Having Fun Yet? by, David Barrows, API

117 billion humans have existed in total.


Unless suffering is the direct and immediate object of life, our existence must entirely fail of its aim.” In other words, suffering and misfortune are the general rule in life, not the exception. Contradicting what many philosophers had stated previously, evil is a real thing, with good being the lack of evil. We can see this by considering that happiness or satisfaction always implies some state of pain or unhappiness being brought to an end; and by the fact that pleasure is not generally as pleasant as we expect, while pain is much worse than imagined.

Mark Twain

In 1590, three boys, Theodor, Seppi, and Nikolaus, live relatively happy, simple lives in a remote village called Eseldorf. The story is narrated by Theodor, the village organist's son. Other local characters include Father Peter, his niece Marget, and the astrologer.

One day, a handsome teenage boy named Satan appears in the village. He explains that he is the nephew of the fallen angel whose name he shares. Young Satan performs several feats. He claims to be able to foresee the future and informs the group of unfortunate events that will soon befall those they care about. The boys do not believe Satan's claims until one of his predictions comes true. Satan proceeds to describe further tragedies that will befall their friends. The boys beg Satan to intercede. Satan agrees but operates under the technical definition of mercy. For instance, instead of a lingering death due to illness, Satan simply causes one of Theodor's friends to die immediately.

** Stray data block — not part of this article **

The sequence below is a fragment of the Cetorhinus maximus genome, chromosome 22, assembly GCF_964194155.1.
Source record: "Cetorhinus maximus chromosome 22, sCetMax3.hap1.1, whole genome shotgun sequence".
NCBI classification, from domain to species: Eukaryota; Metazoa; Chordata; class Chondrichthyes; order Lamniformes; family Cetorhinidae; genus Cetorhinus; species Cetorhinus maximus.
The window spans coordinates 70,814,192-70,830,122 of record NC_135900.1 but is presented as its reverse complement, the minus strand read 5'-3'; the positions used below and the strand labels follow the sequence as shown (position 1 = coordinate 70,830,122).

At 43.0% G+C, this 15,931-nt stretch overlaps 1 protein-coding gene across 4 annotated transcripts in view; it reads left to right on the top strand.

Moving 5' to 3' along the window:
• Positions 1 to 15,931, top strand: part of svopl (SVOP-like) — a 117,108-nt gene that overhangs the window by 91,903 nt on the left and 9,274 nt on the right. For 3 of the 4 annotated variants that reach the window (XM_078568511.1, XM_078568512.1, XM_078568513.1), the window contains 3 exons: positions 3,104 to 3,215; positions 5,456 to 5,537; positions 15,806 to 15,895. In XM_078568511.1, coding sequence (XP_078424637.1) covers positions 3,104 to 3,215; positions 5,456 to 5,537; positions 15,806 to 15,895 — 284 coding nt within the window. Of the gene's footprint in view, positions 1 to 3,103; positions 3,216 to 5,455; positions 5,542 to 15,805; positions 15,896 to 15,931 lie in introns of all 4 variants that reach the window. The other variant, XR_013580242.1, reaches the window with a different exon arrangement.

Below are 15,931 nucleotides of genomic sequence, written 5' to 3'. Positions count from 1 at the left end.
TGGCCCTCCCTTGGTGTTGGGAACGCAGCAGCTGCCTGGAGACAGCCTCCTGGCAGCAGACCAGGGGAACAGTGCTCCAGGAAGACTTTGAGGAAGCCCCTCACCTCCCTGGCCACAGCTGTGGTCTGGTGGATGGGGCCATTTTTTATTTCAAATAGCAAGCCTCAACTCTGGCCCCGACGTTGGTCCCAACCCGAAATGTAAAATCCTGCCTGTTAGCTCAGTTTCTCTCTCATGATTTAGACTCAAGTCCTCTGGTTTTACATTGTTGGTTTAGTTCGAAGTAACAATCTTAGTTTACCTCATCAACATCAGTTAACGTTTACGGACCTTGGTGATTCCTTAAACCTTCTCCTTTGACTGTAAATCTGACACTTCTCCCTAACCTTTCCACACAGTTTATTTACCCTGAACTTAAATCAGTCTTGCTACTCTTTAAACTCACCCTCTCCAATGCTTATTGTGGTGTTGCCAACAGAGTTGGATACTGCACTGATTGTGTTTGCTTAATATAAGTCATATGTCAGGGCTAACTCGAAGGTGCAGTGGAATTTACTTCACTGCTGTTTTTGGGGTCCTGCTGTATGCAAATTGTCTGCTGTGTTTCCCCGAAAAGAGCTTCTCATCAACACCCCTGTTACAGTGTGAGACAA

In the village and other places around the world where Satan transports them magically, the boys witness religious fanaticism, witch trials, burnings, hanging, and Death. Finally, Satan vanishes with a brief explanation: "[T]here is no God, no universe, no human race, no earthly life, no heaven, and no hell. It is all a dream – a grotesque and foolish dream. Nothing exists but you. And you are but a thought – a vagrant thought, a useless thought, a homeless thought, wandering forlorn among the empty eternities!”

Let’s Get Out of Here

The earliest remnants of wine as we now know it was discovered at the site of Hajji Firuz Tepe in the northern Zagros Mountains of Iran. The site dates back to the Neolithic period (8500-4000 B.C.). Carbon dating confirmed the wine was from sometime between 5400-5000 B.C.

Evidence of the earliest use of the narcotic opium has been found in an ancient burial site in Israel. Traces were discovered by archaeologists in pottery vessels at the complex in Yehud, about 11km (7 miles) southeast of Tel Aviv. C containers date back about 3,400 years, apparently having been used in local burial rituals.

The site was used by inhabitants during the period when the land was known as Canaan. It is believed the opium was grown in what is modern-day Turkey and brought to Yehud via Cyprus.